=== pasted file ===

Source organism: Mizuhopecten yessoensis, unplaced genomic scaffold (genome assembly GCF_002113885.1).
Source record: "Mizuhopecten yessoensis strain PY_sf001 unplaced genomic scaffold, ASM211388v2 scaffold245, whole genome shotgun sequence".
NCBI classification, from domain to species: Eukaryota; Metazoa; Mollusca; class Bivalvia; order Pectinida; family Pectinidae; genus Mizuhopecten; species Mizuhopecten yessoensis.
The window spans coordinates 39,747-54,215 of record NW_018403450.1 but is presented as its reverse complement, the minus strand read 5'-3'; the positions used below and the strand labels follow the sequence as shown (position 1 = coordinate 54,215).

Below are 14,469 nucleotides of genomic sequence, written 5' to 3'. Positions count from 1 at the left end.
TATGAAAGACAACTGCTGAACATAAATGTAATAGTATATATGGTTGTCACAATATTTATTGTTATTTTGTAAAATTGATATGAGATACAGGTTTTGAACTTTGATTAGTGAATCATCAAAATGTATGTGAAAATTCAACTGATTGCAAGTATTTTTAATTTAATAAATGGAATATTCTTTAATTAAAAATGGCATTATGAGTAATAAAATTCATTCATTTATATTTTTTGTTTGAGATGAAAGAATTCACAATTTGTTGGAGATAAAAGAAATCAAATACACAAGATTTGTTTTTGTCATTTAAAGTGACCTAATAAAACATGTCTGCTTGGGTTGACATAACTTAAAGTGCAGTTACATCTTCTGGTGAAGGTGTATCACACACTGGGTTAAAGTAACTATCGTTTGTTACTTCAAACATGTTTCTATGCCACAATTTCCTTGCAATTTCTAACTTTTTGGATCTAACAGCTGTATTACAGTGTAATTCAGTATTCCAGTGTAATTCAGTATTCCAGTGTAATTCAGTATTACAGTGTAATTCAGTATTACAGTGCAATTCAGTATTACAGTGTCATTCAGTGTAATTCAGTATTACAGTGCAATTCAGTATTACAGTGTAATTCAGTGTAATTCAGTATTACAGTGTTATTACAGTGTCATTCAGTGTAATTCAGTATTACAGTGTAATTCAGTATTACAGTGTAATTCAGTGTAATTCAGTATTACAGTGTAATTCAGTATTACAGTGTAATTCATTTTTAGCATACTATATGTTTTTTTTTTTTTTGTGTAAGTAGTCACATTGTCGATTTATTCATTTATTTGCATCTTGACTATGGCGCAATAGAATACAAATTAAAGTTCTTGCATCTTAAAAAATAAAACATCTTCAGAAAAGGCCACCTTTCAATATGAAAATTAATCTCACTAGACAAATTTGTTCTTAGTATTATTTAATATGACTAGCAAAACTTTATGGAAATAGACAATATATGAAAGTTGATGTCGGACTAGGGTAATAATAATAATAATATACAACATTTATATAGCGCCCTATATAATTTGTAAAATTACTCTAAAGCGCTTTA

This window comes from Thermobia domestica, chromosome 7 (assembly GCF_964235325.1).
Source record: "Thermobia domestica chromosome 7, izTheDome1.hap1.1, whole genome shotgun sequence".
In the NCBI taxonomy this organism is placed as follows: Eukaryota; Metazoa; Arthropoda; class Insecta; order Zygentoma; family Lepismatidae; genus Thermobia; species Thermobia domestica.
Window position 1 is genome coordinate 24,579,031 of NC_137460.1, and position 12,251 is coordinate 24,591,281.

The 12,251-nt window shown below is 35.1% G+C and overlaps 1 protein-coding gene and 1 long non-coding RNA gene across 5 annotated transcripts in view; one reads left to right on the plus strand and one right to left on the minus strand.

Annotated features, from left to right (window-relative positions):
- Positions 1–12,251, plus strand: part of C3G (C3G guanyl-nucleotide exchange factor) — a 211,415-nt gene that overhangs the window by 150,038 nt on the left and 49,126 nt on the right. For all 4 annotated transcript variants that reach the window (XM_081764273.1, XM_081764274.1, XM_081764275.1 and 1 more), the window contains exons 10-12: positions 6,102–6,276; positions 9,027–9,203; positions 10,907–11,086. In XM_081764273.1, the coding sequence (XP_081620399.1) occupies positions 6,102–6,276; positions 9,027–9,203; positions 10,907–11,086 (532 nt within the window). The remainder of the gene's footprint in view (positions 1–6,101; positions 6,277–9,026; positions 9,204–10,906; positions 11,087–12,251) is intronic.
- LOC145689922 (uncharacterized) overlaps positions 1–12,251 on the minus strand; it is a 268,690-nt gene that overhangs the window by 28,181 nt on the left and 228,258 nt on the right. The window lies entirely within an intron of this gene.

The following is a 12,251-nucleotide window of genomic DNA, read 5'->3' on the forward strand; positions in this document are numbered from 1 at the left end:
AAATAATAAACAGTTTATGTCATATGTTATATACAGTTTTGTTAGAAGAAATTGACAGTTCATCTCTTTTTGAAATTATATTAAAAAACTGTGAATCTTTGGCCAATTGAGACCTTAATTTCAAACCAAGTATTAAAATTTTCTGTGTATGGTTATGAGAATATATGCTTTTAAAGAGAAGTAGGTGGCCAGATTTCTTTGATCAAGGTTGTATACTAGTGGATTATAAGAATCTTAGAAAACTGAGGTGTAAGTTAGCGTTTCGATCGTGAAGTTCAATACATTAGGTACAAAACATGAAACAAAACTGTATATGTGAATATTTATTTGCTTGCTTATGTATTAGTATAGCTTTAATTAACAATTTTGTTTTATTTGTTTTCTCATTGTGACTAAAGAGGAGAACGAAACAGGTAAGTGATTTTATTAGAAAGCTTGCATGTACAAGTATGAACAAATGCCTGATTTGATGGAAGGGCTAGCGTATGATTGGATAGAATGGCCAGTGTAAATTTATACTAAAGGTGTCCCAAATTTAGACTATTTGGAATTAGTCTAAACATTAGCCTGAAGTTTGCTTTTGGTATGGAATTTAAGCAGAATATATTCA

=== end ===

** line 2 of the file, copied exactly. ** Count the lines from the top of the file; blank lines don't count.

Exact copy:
Source record: "Mizuhopecten yessoensis strain PY_sf001 unplaced genomic scaffold, ASM211388v2 scaffold245, whole genome shotgun sequence".